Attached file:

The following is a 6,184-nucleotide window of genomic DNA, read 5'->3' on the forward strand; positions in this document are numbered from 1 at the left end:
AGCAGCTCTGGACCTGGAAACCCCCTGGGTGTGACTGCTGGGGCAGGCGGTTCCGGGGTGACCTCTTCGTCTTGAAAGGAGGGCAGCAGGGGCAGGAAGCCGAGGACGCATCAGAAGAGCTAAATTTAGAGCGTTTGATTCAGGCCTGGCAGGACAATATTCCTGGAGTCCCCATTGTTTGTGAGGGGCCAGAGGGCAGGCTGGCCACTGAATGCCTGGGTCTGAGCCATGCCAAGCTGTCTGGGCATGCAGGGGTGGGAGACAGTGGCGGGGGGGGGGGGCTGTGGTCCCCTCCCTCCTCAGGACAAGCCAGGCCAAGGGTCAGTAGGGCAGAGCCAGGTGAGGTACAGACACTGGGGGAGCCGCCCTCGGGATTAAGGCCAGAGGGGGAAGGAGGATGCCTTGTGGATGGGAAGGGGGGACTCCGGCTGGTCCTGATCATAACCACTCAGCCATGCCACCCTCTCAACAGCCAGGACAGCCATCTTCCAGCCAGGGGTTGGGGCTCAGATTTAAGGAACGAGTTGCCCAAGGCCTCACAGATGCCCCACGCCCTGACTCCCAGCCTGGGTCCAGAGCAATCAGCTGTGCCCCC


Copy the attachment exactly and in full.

The following is a 6,184-nucleotide window of genomic DNA, read 5'->3' on the forward strand; positions in this document are numbered from 1 at the left end:
AGCAGCTCTGGACCTGGAAACCCCCTGGGTGTGACTGCTGGGGCAGGCGGTTCCGGGGTGACCTCTTCGTCTTGAAAGGAGGGCAGCAGGGGCAGGAAGCCGAGGACGCATCAGAAGAGCTAAATTTAGAGCGTTTGATTCAGGCCTGGCAGGACAATATTCCTGGAGTCCCCATTGTTTGTGAGGGGCCAGAGGGCAGGCTGGCCACTGAATGCCTGGGTCTGAGCCATGCCAAGCTGTCTGGGCATGCAGGGGTGGGAGACAGTGGCGGGGGGGGGGGGCTGTGGTCCCCTCCCTCCTCAGGACAAGCCAGGCCAAGGGTCAGTAGGGCAGAGCCAGGTGAGGTACAGACACTGGGGGAGCCGCCCTCGGGATTAAGGCCAGAGGGGGAAGGAGGATGCCTTGTGGATGGGAAGGGGGGACTCCGGCTGGTCCTGATCATAACCACTCAGCCATGCCACCCTCTCAACAGCCAGGACAGCCATCTTCCAGCCAGGGGTTGGGGCTCAGATTTAAGGAACGAGTTGCCCAAGGCCTCACAGATGCCCCACGCCCTGACTCCCAGCCTGGGTCCAGAGCAATCAGCTGTGCCCCC